Thursday, September 20, 2012
Wellness Matters: Sense of spirituality can be powerful force in fostering emotional health
By Blake L. Jones
Access Wellness Group
“I’m not allowed to talk about God in therapy, right?”
It was one of my most discouraging times as a professor. After teaching a mental assessment class one evening at the University of Kentucky, a student sheepishly approached me and said, “Dr. Jones, I want to tell you a secret.” The “secret” she had kept hidden was not some history of abuse or that she needed drug abuse treatment. It was that she was a Christian and that she was afraid this would interfere with her ability to function as a therapist. She questioned her Christianity often, and tried to make sense of the chaotic world in which she lived. “How can I help one of my clients if I have questions about my own faith?,” she said.
After discussing boundary issues (i.e., not forcing your own spiritual beliefs down a client’s throat, not referring a client to your own church for help), we talked about how her belief in a Higher Power could be a huge benefit to others who also are struggling with God. A recent study suggests that 70 percent of Americans believe in God (Kosmin and Keysar, 2008. “American Religious Identification Study”).
The concepts of “God” and “spiritual beliefs” have a multitude of meanings in our melting pot of society, but I have witnessed many clients over the years access their spiritual belief system (and the wider supports of a church, temple or synagogue) to help them get through depression, addiction or infidelity. Of course, many of them are also helped by medication and traditional psychotherapies, but it has taught me that a person’s sense of spirituality can be a powerful force in helping them change.
It’s interesting to me that my clients feel very open in talking about their sex lives, suicidal behaviors and illicit drug use, but they feel the need to apologize when the subject of spiritual beliefs comes up. As with my student, I find this a sad commentary on my own chosen field of clinical social work. Therapy should be the one place where it’s OK to talk about EVERY aspect of yourself.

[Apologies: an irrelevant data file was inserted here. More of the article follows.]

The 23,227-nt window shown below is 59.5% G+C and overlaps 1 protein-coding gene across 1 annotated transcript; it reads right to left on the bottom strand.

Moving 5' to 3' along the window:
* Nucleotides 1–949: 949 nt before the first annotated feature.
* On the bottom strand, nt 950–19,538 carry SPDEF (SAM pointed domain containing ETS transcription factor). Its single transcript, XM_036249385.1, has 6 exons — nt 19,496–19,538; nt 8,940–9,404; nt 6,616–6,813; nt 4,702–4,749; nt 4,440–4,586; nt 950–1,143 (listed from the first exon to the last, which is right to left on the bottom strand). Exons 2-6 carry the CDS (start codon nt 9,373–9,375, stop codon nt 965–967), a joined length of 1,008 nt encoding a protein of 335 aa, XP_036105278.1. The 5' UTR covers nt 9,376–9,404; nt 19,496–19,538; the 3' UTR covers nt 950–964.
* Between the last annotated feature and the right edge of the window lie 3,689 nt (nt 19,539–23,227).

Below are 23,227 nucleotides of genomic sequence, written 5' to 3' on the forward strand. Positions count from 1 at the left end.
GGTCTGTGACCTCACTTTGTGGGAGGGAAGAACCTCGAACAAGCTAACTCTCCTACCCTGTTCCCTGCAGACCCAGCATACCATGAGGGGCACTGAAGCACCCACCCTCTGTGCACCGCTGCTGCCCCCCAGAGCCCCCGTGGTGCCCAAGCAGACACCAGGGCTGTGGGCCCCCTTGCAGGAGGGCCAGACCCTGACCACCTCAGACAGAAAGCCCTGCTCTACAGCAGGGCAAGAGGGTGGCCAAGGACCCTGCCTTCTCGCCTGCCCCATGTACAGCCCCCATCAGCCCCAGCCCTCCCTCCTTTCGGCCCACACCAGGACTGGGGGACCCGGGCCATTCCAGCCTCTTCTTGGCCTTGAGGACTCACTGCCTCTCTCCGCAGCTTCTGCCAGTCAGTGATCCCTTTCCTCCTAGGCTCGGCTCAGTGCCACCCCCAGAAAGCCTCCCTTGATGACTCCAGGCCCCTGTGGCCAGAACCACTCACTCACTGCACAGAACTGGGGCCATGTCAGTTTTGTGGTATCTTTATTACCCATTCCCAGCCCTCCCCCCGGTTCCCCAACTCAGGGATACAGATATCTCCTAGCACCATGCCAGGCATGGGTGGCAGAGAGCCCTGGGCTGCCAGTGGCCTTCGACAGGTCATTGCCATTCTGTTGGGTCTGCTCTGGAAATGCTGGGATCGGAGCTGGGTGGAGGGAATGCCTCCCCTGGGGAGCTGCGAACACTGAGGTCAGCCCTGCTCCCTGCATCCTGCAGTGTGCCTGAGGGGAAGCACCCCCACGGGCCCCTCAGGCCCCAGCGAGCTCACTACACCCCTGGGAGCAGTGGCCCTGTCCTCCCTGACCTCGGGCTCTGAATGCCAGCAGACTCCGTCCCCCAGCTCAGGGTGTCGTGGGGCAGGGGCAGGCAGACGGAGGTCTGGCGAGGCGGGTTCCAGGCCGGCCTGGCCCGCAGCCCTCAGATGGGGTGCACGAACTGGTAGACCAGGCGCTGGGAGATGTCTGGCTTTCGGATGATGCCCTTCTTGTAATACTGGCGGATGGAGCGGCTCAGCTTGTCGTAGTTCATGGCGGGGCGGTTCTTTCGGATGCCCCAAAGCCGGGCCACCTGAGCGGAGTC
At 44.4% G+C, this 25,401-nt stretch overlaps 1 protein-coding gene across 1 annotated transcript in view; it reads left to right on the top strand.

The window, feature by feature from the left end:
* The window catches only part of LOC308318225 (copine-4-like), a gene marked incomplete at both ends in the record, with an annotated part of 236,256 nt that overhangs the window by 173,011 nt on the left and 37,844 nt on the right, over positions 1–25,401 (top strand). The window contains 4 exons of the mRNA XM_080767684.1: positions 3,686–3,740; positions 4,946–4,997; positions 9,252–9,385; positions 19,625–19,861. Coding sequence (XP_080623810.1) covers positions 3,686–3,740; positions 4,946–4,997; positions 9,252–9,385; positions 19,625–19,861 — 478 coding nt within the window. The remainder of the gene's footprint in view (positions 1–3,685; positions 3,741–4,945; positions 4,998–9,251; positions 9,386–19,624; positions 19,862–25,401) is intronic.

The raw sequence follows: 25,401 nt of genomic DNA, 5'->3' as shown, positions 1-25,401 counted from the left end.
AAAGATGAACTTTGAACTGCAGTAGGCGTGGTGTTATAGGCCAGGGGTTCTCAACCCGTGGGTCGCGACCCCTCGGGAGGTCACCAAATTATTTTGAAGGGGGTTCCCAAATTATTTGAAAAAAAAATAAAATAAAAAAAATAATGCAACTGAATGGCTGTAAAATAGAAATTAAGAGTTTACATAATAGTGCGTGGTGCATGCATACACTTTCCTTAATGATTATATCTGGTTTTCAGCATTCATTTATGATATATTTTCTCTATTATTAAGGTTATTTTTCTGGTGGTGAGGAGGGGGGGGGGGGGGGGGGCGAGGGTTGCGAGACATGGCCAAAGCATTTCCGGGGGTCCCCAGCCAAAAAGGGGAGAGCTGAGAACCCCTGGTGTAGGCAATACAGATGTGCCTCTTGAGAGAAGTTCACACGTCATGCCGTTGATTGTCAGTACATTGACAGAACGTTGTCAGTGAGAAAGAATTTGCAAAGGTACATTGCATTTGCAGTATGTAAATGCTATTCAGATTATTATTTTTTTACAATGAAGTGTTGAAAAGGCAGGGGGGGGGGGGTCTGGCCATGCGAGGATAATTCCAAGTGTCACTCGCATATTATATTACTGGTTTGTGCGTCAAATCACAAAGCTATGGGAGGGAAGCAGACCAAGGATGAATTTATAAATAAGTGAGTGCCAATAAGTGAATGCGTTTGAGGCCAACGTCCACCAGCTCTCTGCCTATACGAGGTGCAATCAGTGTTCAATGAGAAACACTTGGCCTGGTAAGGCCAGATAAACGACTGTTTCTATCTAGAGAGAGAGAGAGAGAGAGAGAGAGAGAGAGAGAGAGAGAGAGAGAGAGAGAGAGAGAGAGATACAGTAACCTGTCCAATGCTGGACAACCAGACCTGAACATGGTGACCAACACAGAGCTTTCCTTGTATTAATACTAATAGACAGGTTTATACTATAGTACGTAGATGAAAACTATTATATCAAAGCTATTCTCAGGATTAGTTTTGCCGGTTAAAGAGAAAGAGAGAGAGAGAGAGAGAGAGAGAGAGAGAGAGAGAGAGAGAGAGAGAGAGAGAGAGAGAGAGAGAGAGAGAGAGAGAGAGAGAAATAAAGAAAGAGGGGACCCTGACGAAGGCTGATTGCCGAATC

My own spiritual journey took me from growing up in a family of eight—my dad was a traveling Baptist preacher—to becoming a Quaker for 10 years, to now being a part of a progressive Baptist church. I use the word “journey” because it has certainly been that for me, just as it often is in the lives of my clients.
I am lucky to work with other therapists at Access Wellness Group who value their client’s expressions of spirituality. We also respect clients who have NO spiritual background or beliefs. Going into therapy is a serious decision; if you are in therapy or contemplating seeing a therapist—and are a person of faith—I encourage you to have a conversation with your therapist about how the subject will be handled.
It’s “holistic” treatment at its best.
Blake Jones, MSW, LCSW, Ph.D., is a licensed clinical social worker at Access Wellness Group, a Lexington-based group providing counseling and addiction treatment services to individuals, families and Employee Assistance Program client companies. Jones specializes in couples counseling, men’s issues and work-related problems. He is a graduate of Berea College and the University of Kentucky. Jones, who lives in Woodford County with his wife of 17 years and their two sons, is also a singer-songwriter.